Homeworking and online shopping: Are they really greener?

Cutting carbon emissions - or just moving them elsewhere?
Written by Tim Ferguson, Contributor

Cutting carbon emissions - or just moving them elsewhere?

Home working and online shopping may not be as effective in reducing carbon emissions as previously thought, according to new research.

Both activities have often been touted as green as they reduce the need for travel and the CO2 emissions that result. However, teleworking and shopping can both have unintended consequences that, in some situations, can actually increase the carbon they generate.

According to a report by the Institution of Engineering and Technology (IET) published this week, while working from home reduces the need for people to commute to work, it also requires greater use of energy - sometimes by up to 30 per cent - than going into the office as people use more electricity at home for heating, lighting and powering electronic devices.

A home office - working at home isn't always good for the environment

Although working at home reduces travel, it can increase carbon emissions in other ways
(Photo credit: Shutterstock)

Homeworking can also lead to people moving further away from their workplace as their need to commute is reduced. As a result, it can increase urban sprawl which is detrimental to plant and wildlife, according to the report.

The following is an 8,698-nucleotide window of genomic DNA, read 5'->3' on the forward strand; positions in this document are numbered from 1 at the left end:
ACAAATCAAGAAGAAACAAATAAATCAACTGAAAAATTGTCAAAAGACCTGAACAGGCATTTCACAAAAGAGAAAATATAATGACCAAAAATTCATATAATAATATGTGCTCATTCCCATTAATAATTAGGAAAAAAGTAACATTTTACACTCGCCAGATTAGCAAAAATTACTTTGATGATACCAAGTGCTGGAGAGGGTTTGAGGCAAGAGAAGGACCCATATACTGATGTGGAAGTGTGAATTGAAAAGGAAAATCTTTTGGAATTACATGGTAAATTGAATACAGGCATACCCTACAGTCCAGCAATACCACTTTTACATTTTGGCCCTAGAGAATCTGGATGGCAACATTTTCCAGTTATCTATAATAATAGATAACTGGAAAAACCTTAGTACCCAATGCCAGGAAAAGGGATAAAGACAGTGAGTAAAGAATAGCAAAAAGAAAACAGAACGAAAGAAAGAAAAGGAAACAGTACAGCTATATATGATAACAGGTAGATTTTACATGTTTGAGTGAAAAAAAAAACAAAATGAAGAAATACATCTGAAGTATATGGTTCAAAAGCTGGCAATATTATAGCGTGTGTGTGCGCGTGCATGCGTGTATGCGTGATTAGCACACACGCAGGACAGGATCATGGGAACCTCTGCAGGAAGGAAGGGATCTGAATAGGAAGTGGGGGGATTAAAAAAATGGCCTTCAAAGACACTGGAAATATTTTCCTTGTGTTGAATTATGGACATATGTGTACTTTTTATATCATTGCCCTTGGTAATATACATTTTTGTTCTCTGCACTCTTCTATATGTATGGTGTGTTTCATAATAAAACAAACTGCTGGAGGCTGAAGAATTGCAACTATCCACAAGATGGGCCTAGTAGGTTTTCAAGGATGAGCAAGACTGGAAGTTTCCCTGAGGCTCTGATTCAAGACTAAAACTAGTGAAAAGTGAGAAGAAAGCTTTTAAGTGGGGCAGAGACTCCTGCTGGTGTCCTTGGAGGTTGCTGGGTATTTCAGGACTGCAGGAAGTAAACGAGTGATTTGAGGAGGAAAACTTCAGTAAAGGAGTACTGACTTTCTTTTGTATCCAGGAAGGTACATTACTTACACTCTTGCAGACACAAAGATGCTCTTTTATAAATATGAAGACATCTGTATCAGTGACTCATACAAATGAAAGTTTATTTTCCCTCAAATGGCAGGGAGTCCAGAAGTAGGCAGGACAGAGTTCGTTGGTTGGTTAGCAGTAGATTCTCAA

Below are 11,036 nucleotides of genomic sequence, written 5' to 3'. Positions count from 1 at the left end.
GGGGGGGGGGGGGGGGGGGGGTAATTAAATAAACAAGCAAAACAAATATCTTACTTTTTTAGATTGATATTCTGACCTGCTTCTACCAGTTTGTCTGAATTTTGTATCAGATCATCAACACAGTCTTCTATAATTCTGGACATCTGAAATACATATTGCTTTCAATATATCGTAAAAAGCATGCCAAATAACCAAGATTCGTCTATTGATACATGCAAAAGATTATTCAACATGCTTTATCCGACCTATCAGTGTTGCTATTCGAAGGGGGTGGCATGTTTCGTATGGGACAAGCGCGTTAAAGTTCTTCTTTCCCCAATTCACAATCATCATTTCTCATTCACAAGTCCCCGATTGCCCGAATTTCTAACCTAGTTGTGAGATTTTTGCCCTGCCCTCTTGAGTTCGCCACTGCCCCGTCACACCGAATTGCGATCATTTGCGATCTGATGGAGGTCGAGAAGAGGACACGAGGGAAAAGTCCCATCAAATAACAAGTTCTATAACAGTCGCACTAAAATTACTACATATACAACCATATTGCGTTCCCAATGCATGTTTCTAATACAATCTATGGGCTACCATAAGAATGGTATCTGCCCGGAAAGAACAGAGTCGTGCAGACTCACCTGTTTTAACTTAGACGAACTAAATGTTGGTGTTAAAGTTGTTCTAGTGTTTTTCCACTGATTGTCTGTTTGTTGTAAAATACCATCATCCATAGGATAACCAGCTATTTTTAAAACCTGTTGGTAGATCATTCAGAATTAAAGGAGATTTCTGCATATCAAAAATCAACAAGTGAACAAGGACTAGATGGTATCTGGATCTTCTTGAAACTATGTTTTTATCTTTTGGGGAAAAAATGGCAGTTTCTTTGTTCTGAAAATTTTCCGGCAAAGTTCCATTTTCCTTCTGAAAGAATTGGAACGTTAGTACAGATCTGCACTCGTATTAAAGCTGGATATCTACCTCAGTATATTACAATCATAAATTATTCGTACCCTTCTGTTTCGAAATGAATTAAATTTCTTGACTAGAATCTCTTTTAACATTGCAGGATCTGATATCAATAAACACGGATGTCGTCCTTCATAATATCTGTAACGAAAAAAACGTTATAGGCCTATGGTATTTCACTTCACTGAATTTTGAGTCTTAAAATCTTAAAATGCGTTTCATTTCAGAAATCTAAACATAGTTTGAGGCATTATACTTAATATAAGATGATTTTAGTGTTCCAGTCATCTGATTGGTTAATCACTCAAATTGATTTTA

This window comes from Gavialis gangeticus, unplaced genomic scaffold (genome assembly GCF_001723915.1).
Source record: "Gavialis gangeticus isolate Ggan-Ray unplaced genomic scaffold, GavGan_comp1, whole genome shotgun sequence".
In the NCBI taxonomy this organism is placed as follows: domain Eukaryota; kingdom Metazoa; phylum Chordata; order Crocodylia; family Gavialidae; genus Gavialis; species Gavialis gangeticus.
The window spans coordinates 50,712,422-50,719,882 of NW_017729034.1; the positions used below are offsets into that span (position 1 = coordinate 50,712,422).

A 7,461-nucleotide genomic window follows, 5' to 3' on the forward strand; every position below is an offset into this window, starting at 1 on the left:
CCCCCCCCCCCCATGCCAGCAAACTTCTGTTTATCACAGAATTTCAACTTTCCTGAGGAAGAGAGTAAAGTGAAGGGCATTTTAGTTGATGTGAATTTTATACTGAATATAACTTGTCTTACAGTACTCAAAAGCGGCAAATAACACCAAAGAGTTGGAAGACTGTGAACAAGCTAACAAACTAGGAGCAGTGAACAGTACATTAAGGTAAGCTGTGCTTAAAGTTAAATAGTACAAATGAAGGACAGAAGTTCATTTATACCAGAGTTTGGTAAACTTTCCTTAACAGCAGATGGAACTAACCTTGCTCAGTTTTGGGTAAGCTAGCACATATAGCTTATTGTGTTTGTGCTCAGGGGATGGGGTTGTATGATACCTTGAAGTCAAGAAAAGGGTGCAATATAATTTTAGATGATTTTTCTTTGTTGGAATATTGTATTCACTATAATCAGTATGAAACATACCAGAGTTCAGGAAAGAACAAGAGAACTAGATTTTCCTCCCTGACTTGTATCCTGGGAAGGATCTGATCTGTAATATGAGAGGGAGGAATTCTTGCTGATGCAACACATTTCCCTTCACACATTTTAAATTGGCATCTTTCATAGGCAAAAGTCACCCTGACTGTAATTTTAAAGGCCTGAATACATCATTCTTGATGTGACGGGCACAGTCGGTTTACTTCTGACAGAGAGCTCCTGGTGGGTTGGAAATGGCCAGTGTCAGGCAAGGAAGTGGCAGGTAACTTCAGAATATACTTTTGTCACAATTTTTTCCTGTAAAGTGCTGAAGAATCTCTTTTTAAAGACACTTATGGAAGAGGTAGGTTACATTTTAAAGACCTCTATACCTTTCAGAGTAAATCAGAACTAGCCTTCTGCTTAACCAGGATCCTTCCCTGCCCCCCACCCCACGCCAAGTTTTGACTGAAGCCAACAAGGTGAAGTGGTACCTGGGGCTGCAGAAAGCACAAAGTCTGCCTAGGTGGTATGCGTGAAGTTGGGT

The report also cites evidence that the number of non-commuting journeys increases when people work at home as they take the opportunity to run errands or the car is used by other members of the family.

"The challenge therefore is to reduce carbon emissions from transport without impeding the economy. That means we need to rely more on innovation and the use of technology to manage existing transport networks better," the report said.

Likewise the environmental benefits associated with online shopping – such as reduced travel and reduced overproduction due to just-in-time delivery – can be negated by other factors. For example, low population density and long delivery distances in rural areas can make deliveries less efficient than in urban areas.

In addition, online orders are often in smaller units than when people visit shops and so more packaging is required.

Carbon savings are possible with online shopping but only if it replaces 3.5 shopping trips, includes more than 25 items or if the purchase made is for an item more than 50km away.

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